“MOAA understands the difficult predicament the Pentagon now faces and we agree that ending the harmful effects of sequestration must be accomplished. But the ‘quadruple whammy’ of capping pay, increasing out-of-pocket housing expenses, slashing commissary benefits, and cutting health care benefits would be four giant steps toward repeating the unwise measures which led to retention and readiness problems in the past,” the advocacy group wrote.
The proposed changes to TRICARE come as the MHS is in the midst of pursuing various structural and governance reforms, including the new Defense Health Agency (DHA).
Assistant Secretary of Defense for Health Affairs Jonathan Woodson, MD, told a House Armed Services subcommittee at a recent hearing that the establishment of the Defense Health Agency “represented a major milestone in the department and serves as a starting point for comprehensive enterprisewide reform.”
Woodson and DHA Director Lt. Gen. Douglas Robb, MD told lawmakers that, since Oct. 1, they have begun integrating several of the common tasks handled by the Army, Navy and Air Force medical departments into 10 “shared services” under the DHA. These services include: the TRICARE Health Plan, pharmacy programs, medical education and training, medical research and development, health information technology, facility planning, public health, medical logistics, acquisition and budget and resource management.
The reform effort already is resulting in savings, the DoD officials said.
“If we look at just FY 2014, we projected $148 million dollars in savings this year, and through the first quarter we have already achieved $80 million dollars of those savings. So the issue is that we are ahead of schedule in terms of the savings, and then as we look at all of the areas, particularly related to the shared services, we are outpacing our projections,” Woodson said.
Still, a Government Accountability Office (GAO) official questioned whether DoD officials could correctly determine cost savings. GAO Director of Defense Capabilities and Management Brenda Farrell said in written testimony that DoD needs to complete implementation of recommendations from GAO’s November 2013 report.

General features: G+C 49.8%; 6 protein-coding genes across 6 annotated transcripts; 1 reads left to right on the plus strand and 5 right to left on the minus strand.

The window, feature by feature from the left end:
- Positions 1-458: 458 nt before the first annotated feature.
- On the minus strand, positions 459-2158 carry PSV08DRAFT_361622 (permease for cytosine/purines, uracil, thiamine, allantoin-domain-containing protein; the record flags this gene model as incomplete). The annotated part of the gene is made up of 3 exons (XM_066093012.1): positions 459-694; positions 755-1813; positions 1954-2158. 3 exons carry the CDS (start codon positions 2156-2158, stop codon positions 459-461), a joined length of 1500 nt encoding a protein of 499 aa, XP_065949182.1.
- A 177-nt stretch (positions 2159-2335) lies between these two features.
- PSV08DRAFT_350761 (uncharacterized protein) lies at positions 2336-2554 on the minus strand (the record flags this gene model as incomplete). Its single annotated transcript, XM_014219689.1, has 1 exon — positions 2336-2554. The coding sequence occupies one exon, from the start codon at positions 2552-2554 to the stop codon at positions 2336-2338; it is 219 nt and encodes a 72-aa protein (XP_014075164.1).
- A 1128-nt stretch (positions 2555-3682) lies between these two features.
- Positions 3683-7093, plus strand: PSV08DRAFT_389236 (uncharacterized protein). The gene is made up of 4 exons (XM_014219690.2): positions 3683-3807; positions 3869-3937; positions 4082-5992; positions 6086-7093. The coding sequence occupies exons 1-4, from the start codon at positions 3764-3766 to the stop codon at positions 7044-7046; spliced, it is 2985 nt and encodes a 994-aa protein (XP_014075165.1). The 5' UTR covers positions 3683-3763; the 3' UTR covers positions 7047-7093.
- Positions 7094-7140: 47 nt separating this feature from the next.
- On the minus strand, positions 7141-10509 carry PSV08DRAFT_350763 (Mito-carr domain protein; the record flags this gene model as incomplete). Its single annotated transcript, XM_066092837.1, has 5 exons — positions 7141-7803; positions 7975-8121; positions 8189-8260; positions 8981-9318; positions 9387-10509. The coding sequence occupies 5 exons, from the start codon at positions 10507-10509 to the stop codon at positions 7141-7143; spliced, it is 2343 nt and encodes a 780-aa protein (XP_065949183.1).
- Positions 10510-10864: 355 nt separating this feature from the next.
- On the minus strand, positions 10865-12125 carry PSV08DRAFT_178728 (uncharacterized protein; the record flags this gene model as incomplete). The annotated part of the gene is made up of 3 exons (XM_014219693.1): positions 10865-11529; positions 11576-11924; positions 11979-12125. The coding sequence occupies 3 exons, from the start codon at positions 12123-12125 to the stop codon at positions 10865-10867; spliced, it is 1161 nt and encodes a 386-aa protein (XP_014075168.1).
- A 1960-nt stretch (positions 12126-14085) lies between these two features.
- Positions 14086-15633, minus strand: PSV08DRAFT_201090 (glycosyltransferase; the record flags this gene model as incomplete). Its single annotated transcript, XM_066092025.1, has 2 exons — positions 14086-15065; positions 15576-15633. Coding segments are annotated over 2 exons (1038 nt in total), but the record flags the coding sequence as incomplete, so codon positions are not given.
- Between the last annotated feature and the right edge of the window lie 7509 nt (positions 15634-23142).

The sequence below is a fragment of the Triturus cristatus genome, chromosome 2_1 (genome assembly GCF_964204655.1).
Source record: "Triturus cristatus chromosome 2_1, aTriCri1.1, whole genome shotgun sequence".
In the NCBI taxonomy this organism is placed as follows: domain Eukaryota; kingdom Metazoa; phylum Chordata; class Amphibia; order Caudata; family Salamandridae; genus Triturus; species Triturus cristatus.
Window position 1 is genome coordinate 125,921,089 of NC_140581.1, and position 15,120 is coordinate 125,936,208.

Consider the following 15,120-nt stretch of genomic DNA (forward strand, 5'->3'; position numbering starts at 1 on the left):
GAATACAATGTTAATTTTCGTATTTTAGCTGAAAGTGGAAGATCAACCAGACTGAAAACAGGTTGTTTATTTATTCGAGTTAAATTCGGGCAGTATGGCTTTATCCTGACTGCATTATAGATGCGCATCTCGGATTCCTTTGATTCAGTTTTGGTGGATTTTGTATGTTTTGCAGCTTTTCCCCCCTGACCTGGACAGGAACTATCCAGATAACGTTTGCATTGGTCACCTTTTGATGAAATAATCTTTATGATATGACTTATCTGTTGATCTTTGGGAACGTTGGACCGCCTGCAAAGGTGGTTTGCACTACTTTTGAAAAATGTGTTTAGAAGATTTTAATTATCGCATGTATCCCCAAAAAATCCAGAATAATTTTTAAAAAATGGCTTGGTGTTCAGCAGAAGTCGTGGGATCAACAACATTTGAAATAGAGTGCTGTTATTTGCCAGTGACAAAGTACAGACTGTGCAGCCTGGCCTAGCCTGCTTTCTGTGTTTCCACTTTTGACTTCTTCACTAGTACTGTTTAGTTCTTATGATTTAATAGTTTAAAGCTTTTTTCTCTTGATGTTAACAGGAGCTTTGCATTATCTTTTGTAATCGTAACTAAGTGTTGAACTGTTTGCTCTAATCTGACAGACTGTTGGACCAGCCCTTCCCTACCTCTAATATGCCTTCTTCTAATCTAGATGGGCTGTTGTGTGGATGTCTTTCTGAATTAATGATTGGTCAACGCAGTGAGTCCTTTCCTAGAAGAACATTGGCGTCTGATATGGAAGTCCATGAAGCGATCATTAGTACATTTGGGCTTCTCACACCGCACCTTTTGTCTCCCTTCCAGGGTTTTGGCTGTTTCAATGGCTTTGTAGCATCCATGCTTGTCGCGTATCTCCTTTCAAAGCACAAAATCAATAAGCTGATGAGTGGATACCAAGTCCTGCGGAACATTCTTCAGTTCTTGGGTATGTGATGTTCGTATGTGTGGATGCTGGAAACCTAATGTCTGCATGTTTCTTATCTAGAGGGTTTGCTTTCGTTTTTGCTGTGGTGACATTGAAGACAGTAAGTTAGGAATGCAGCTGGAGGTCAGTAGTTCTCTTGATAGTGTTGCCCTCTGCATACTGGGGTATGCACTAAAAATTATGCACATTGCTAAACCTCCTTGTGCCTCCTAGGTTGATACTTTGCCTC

That report recommended, for example, that DoD develop a baseline assessment of the number of personnel currently working within the MHS headquarters and an estimate for the DHA at full operating capability. That report pointed out that staffing data was lacking and that the $46.5 million DoD promoted as anticipated personnel savings were inaccurately predicted.
Farrell’s written testimony also cited that the DoD has not “clarified its plan to monitor implementation costs” and that in “instances where estimated implementation costs increase, overall savings may be negatively affected.”
DoD officials told lawmakers that they are addressing GAO’s recommendations. Woodson called the implementation work of the DHA “complicated” and reminded lawmakers that what they are doing is a “work in progress.”
“We have to map what is a new agency. This has never been done before,” he said.
Robb also told lawmakers that the “staffing model for DHA is a work in progress,” but assured that there will be no growth in terms of personnel.